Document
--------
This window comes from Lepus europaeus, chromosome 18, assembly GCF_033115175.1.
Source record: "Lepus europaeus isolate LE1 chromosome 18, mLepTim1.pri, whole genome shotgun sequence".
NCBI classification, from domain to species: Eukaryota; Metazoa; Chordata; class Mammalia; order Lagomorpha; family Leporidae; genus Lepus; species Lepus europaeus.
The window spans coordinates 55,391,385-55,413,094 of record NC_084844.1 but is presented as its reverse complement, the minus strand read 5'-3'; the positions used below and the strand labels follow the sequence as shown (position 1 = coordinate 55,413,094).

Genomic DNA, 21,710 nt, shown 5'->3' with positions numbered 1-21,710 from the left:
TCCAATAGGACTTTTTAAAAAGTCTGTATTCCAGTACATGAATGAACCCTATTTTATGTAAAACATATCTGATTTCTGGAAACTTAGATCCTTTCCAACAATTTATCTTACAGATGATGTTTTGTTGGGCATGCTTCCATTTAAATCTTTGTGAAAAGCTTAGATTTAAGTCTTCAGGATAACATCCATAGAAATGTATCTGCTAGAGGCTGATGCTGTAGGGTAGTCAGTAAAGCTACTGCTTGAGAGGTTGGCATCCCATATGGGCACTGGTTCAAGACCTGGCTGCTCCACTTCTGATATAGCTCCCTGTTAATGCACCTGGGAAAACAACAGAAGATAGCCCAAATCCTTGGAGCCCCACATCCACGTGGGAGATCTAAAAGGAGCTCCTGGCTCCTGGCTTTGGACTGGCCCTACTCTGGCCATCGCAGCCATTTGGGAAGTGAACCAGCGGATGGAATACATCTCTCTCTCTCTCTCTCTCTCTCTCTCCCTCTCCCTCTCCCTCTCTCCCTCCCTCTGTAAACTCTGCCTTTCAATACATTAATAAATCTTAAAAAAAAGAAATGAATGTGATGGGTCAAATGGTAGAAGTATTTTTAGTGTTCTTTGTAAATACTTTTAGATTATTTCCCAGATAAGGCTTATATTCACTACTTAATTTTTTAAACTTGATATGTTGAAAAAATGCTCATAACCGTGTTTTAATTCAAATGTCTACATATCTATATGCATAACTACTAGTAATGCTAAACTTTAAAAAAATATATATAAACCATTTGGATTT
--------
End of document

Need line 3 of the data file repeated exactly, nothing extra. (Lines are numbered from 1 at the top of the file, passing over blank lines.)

NCBI classification, from domain to species: Eukaryota; Metazoa; Chordata; class Mammalia; order Lagomorpha; family Leporidae; genus Lepus; species Lepus europaeus.